Transforming oneself… and the world

Lafayette resident featured in award-winning documentary

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Courtesy of Marjorie Wright/ Elika Rezaee

Until a decade ago, Rich Forer was a fervent supporter of Israel. Raised in a reformed synagogue in New Jersey with orthodox family living in the West Bank, how could he not be? But everything changed in the summer of 2006. As the second Lebanon War unfolded into a 33-day conflict between Israel and the paramilitary/political party Hezbollah, Forer grew increasingly distressed. He saw the latest conflict between Israel and its neighbors as further proof that his long-held beliefs were justified.

“I believed Israeli soldiers only killed if they absolutely had to, and that Israel treated everybody fairly. But the Arab world was pathologically hateful towards Jews and they just wanted to drive the Jews into the sea,” he says. “But these are all myths that people are brought up with in Israel and in Jewish communities around the world.”

After researching the conflict with more fervor than ever before, Forer was surprised by what he found. In addition to the atrocities committed against Jews living in Israel, he read documented accounts of human rights abuses committed by the Israeli military against the Palestinians by well-respected organizations like Amnesty International and Human Rights Watch.

“I was horrified by the things I was reading about what Israel was doing,” he says.

At this point, he had what he calls a spiritual awakening, an epiphany if you will.

“I transcended my limited identity as a Jew and rediscovered my common humanity or my common identity with all people,” he says. “Fear was replaced by compassion. And confusion, which always accompanies fear, was replaced by clarity. Ever since then, I’ve advocated equal rights for all people, not just some people, because it’s the only path to peace. It’s the only path that will save the Jews and the Palestinians. “

Forer’s story of transformation is one of 24 similar stories of Jewish Americans of all ages from all over the country captured in filmmaker Marjorie Wright’s 2016 award-winning documentary Jews Step Forward.

Wright experienced a similar transformation herself during the first Intifada in the late 1980s. As a movement of Palestinian uprisings and protests challenged Israel’s occupation of Gaza and the West Bank, Wright too began researching diligently.

“Just like all of the individuals interviewed, at a certain point [I] said, I need to inform myself, I need to read about this, I need to know more than what is the general socialization,” she says.

What she found was a growing, although still controversial, movement within Judaism questioning America’s status-quo support of the state of Israel. Through personal narratives of transformation, the film challenges Jewish Americans to consider alternative narratives to the Israel/Palestine conflict in an effort, Wright says, to protect both the future of Israel and its Jewish citizens.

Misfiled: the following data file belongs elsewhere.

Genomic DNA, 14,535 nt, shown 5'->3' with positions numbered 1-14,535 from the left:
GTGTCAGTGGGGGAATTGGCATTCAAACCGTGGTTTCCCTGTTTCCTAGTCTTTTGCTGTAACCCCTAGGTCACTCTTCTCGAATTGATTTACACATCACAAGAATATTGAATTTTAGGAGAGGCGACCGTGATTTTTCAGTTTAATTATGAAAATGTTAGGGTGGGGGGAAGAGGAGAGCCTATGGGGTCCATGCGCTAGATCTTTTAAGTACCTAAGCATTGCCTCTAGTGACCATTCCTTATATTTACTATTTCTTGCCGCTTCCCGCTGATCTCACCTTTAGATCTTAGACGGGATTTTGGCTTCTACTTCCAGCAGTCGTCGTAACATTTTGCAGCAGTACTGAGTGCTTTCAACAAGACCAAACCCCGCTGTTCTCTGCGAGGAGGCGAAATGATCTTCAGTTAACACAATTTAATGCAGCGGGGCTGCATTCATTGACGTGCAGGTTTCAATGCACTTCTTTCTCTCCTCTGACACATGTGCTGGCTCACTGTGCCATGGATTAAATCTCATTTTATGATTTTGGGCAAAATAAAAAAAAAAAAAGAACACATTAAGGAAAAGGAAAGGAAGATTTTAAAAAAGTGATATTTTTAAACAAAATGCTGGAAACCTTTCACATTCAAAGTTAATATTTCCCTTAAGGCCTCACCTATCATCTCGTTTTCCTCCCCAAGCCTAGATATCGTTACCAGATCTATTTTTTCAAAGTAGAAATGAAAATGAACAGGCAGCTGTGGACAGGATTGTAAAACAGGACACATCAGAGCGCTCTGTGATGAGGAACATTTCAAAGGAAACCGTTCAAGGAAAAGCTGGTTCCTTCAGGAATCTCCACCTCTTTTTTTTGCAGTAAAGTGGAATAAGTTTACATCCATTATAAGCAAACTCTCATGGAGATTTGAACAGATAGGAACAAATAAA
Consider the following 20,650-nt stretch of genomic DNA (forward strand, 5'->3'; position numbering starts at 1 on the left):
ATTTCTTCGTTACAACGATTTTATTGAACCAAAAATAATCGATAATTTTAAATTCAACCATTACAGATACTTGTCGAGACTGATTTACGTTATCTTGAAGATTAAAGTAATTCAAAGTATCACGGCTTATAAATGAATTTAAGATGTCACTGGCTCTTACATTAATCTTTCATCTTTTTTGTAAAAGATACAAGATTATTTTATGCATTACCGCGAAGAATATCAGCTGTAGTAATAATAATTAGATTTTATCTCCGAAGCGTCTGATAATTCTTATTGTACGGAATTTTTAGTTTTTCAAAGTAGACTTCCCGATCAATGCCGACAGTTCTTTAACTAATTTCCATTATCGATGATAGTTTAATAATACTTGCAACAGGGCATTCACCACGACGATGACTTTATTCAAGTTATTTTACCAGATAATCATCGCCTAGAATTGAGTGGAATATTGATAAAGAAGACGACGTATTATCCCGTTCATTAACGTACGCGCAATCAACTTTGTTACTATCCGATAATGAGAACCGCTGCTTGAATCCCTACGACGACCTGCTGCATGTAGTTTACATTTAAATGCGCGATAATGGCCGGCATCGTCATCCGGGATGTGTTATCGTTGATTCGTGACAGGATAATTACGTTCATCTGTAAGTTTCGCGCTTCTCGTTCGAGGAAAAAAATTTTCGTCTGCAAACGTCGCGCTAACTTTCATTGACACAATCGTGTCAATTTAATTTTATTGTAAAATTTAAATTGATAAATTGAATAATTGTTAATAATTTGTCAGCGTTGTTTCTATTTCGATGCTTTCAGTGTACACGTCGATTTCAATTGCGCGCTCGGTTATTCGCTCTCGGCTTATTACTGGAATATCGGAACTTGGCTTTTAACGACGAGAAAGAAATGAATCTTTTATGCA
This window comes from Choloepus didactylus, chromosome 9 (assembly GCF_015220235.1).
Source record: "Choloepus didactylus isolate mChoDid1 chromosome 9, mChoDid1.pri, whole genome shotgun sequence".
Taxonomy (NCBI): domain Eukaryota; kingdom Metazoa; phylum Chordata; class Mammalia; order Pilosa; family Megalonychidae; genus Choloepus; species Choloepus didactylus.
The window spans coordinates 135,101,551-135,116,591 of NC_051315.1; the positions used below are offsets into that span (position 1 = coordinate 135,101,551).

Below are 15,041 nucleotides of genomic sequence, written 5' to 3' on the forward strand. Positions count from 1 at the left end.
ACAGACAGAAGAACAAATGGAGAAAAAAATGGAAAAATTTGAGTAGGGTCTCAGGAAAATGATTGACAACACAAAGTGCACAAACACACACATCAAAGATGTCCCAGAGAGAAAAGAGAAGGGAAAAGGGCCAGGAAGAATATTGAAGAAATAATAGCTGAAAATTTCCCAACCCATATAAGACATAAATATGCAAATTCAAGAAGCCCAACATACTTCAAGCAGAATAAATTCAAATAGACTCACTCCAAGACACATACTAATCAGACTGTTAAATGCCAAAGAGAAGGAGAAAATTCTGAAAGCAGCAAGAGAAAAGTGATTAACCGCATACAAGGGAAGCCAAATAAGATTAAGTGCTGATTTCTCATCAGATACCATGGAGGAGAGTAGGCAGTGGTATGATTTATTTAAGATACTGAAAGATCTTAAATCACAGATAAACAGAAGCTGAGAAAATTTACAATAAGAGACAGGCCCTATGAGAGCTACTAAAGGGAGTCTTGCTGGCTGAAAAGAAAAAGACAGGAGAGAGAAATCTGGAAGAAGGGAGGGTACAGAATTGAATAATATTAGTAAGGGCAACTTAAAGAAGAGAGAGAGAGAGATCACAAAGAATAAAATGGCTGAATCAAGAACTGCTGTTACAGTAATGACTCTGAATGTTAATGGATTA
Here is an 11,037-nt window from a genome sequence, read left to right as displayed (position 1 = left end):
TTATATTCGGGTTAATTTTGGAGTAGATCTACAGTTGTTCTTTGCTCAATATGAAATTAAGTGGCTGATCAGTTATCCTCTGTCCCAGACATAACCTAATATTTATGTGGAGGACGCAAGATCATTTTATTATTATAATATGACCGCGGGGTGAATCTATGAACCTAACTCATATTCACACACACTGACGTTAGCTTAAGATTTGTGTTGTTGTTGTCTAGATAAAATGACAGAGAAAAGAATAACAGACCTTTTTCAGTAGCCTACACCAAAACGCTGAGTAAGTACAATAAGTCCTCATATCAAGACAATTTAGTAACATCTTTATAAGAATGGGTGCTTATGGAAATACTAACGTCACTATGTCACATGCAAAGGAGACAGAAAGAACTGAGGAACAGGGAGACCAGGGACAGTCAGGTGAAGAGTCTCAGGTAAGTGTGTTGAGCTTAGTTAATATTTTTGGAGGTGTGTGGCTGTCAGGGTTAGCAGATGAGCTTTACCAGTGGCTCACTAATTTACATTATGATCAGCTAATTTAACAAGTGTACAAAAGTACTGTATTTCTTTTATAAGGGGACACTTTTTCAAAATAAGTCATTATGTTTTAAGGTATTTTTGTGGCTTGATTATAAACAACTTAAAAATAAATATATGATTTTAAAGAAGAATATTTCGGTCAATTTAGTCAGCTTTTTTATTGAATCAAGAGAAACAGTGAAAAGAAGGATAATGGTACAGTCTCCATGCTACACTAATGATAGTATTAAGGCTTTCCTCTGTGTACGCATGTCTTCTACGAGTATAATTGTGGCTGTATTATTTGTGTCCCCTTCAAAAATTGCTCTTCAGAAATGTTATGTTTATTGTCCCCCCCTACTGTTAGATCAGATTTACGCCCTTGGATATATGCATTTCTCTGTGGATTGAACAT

“It’s not that they’re against Israel, but they are certainly questioning the direction the leadership is taking Israel; it is not in the direction of long-term survival and productivity,” she says. “Sometimes, [even] in this country, we have leaders that are not taking us in a good direction and not everyone has to remain silent.”

Several of the people featured  in the film run their own organizations promoting peace between Israel and Palestine, while many have written books about the subject. Some are doctors, others lawyers, professors, journalists and activists. Two women, both of whom passed away in 2016, were Holocaust survivors.

“They all have a strong Jewish identity and that identity is anchored in universal human rights,” Wright says. It’s what she calls tikkun olam, a Jewish religious principle meaning “to mend, heal and transform the world” that demands social action.

“This is how these individuals view their Judaism and their responsibility,” Wright says.

But speaking out against some of Israel’s actions isn’t about prioritizing Palestinians over Jews as some have criticized, Forer argues.

“The way people talk about this subject is very confusing,” he says. “If someone criticizes Israel’s violation of human rights and simply wants Israel to comply with international law or simply expresses concern for the lives of Palestinians, they are considered pro-Palestinian and anti-Israeli. And what I’m saying is, I’m no more pro-Palestinian than I am anti-Israeli. I am pro-human rights and anti-oppression, that’s all.”

Although their position remains controversial among Jews and Israel supporters, with screenings of Jews Step Forward around the country, Wright and Forer seek to start a conversation that they hope will lead to lasting peace.

On the Bill: Jews Step Forward followed by Q & A with filmmaker Marjorie Wright and Rich Forer. 7 p.m. Thursday, March 30, Mercury Cafe, 2199 California St., 303-294-9281; 3 p.m. Saturday, April 1, Boulder Public Library, 1001 Arapahoe Ave., Boulder, 303-441-3100; 12:30 p.m. Sunday, April 2, First Plymouth Congregational Church, 3501 S. Colorado Blvd., Denver, 303-762-0616; and 7 p.m. The Dairy Arts Center, 2590 Walnut St., Boulder, 303-440-7826 (no Q & A).

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